Mark Dever has put this book in the top ten reads of 2009. He says “This is the best book I’ve read on the nature of church ministry.”
My first impression was “Welcome to the conversation – a little late, but welcome nonetheless.” What Marshall and Payne have written about here has been written about many, many times in the past 10 years or so, mainly by Emergent type folk.
A lot of their suggestions and conclusions have already been suggested and concluded in various books about church ministry. What Marshall and Payne do here is articulate it through a very biblical framework – more so than other books – as well as offer a concrete way of doing church differently, and that is what makes the book good.
Their fundamental point is simple – yet transformational if churches understood it – Disciple making should be the normal agenda and priority of every church AND every Christian disciple.
EVERY Christian’s focus should be to BE a disciple and to MAKE disciples and Churches and pastors are meant to be facilitating that process.
This requires a shift of focus for churches and ministries. Early on in the book they give 11 such shifts that must take place:
1. From running programs to building people
2. From running events to training people
3. From using people to growing people (huge shift away from church ‘volunteers’)
4. From filling gaps to training new workers
5. From solving problems to helping people make progress
6. From clinging to ordained ministry to developing team leadership
7. From Focusing on Church polity to forging ministry partnerships
8. From relying on training institutions to establishing local training
9. From focusing on immediate pressures to aiming for longterm expansion
10. From engaging in management to engaging in ministry
11. From seeking church growth to desiring gospel growth.
This cannot be achieved through superficial change, or implementing small groups. In fact, for Marshall and Payne the issue goes far deeper than just starting small groups. In fact, they argue that small groups are not the issue. The small groups need to be TRAINING groups; trained on how to read the Bible, pray with each other, work on spiritual growth. Without this drive and focus small groups are useless. Even preaching is not sufficient. Yes, you heard that right; Tony Payne and Colin Marshall say on pg 102 that, Sunday sermons are necessary but not sufficient. Preaching is ONE form of the ministry of the word – not THE form.
It is always coming back to the issue of ongoing, continuous training and discipling of ALL members of the church.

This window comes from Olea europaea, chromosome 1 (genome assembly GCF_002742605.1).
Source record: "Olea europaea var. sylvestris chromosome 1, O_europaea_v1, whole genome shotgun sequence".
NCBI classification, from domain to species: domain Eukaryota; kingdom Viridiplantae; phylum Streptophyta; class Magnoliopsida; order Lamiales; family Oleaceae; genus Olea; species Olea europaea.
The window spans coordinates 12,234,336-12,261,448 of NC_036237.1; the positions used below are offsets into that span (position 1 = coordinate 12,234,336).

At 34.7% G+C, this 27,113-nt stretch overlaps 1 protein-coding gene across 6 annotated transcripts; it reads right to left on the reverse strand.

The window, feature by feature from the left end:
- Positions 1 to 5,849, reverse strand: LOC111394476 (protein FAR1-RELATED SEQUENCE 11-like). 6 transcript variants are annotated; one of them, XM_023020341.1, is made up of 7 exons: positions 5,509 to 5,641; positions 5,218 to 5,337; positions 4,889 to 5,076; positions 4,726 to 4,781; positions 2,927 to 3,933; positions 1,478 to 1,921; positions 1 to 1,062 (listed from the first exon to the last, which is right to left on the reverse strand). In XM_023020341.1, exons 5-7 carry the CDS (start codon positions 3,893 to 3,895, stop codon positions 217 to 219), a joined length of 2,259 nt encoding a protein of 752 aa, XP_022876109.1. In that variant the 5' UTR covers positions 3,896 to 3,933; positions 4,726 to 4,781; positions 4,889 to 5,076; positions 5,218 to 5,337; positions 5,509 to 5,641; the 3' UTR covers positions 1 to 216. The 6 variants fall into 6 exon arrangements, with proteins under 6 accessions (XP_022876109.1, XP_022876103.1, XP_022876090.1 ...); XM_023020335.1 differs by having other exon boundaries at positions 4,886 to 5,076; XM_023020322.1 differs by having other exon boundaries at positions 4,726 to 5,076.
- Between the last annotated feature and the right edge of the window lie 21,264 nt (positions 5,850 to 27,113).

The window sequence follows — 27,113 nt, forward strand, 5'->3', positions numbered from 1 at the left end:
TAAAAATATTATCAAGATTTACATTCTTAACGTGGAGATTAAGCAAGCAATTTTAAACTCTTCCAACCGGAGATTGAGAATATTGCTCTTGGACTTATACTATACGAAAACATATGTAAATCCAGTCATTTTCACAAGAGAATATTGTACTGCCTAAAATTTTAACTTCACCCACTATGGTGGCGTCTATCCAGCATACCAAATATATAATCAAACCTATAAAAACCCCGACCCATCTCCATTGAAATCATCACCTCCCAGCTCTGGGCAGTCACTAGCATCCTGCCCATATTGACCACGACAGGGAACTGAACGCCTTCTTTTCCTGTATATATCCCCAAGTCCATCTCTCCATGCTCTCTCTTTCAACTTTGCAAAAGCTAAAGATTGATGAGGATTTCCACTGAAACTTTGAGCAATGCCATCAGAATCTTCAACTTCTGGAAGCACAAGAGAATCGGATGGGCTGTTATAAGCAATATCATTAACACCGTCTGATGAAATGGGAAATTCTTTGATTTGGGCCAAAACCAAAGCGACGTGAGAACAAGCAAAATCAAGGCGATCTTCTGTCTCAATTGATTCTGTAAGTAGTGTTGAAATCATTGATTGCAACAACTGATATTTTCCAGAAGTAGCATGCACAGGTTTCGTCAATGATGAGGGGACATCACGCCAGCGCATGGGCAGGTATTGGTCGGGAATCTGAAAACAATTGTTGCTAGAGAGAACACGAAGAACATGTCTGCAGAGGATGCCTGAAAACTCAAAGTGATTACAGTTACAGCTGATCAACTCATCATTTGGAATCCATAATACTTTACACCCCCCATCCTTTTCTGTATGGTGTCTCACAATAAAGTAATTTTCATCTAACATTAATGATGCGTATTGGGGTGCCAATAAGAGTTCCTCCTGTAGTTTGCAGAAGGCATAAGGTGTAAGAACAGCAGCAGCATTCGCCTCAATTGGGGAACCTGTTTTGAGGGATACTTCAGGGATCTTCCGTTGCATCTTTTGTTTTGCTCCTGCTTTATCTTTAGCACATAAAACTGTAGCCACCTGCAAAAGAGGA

One of the most interesting discussions in the book revolves around calling. How does one know that they are called to ministry, The current model is to wait for someone to say ‘I feel called to ministry” and then the process begins.
This is not a biblical approach for the authors. They say that pastors and elders should be talent scouts. Scripture suggests that people are called and set apart by others (see Timothy). Pastors should be actively recruiting suitable people within their churches and challenging them to expend their lives for the work of the gospel.
“When we try and discern what it is that makes that role special [the one called out for ministry] in the New Testament it’s not full time verses part time or paid verses unpaid. It’s not that some belong to a special priestly class and others don’t. It’s not even that some are gifted and others aren’t because all have gifts to contribute to the building of Christ’s congregation. The key thing seems to be that some are set apart or recognized or chosen, because of their convictions, character and competency and entrusted with the responsibility under God for particular ministries.”
Their summary proposals are:
1. Our goal is to make disciples
2. Churches tend towards institutionalism as sparks fly upwards
3. The heart of disciple-making is prayerful teaching
4. The goal of all ministry – not just one-to-one work – is to nurture disciples
5. To be a disciple is to be a disciple-maker
6. Disciple-makers need to be trained and equipped in conviction, character and competence
7. There is only one class of disciples, regardless of different roles or responsibilities
8. The Great Commission, and its disciple-making imperative, needs to drive fresh thinking about our Sunday meetings and the place of training in congregational life
9. Training almost always starts small and grows by multiplying workers
10. We need to challenge and recruit the next generation of pastors, teachers and evangelists
As I have said, while the main content and issues have been raised many times, what makes this book special is the solutions and suggested models which the authors put forward as a way forward. Too many books in the past have raised the problems but have never given substantial proposals or suggestions for a way forward. This book gives a biblically focused framework to allow you to work through the 11 required shifts thus becoming a church which trains disciples to be disciple-making disciples.